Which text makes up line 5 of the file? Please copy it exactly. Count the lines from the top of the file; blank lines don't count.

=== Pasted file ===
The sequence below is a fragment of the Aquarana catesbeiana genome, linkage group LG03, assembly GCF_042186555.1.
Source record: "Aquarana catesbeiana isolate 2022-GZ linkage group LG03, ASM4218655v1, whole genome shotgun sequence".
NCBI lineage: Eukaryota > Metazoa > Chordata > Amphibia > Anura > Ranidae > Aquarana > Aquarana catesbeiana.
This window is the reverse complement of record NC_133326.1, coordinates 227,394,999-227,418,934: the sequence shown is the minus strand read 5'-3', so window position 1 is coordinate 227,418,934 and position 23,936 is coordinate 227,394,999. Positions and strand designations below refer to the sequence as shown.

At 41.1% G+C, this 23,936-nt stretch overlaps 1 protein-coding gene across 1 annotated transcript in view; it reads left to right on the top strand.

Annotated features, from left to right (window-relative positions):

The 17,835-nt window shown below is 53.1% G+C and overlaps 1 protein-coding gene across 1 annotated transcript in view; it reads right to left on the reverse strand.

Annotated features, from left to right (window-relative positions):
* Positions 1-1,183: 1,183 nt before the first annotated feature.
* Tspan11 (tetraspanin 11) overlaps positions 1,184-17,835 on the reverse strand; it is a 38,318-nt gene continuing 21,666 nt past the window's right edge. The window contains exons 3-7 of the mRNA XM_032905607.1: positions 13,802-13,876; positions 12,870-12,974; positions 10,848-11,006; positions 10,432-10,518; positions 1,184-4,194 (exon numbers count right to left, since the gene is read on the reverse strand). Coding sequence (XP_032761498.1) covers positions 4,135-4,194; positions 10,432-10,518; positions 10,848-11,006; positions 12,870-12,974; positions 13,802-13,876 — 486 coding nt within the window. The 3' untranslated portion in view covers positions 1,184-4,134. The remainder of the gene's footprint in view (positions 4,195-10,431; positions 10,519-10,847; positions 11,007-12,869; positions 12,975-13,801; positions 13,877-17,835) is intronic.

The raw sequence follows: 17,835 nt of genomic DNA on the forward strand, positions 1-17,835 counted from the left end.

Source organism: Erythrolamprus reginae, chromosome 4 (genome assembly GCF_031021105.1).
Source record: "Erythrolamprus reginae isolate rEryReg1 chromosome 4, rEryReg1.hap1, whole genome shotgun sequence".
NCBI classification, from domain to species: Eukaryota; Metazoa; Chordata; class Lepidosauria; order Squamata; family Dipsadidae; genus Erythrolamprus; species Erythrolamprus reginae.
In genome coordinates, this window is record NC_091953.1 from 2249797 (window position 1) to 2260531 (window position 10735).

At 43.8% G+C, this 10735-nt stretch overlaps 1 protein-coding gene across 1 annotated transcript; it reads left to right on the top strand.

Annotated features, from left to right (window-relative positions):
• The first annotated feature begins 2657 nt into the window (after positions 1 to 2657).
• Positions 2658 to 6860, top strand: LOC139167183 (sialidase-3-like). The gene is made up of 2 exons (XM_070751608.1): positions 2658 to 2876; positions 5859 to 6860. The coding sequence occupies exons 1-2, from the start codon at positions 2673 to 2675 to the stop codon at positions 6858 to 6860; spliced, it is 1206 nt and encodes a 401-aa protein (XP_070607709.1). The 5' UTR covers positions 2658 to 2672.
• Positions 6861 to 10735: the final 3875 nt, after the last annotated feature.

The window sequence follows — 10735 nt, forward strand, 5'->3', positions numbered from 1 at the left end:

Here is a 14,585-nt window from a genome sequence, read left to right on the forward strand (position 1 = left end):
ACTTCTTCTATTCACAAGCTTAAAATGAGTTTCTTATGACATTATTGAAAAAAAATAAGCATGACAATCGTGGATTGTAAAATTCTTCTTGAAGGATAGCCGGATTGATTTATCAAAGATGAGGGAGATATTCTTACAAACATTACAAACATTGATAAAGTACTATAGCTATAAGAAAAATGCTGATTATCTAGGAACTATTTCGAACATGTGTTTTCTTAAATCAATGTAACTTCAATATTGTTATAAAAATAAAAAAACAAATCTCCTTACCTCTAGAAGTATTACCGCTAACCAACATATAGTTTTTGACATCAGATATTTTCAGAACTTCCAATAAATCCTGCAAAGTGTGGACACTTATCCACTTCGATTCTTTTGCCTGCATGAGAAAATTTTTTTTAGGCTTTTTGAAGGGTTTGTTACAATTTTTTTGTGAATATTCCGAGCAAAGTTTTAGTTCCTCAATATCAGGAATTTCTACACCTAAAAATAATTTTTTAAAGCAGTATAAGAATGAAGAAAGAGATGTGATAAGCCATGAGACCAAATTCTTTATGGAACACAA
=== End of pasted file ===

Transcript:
At 41.1% G+C, this 23,936-nt stretch overlaps 1 protein-coding gene across 1 annotated transcript in view; it reads left to right on the top strand.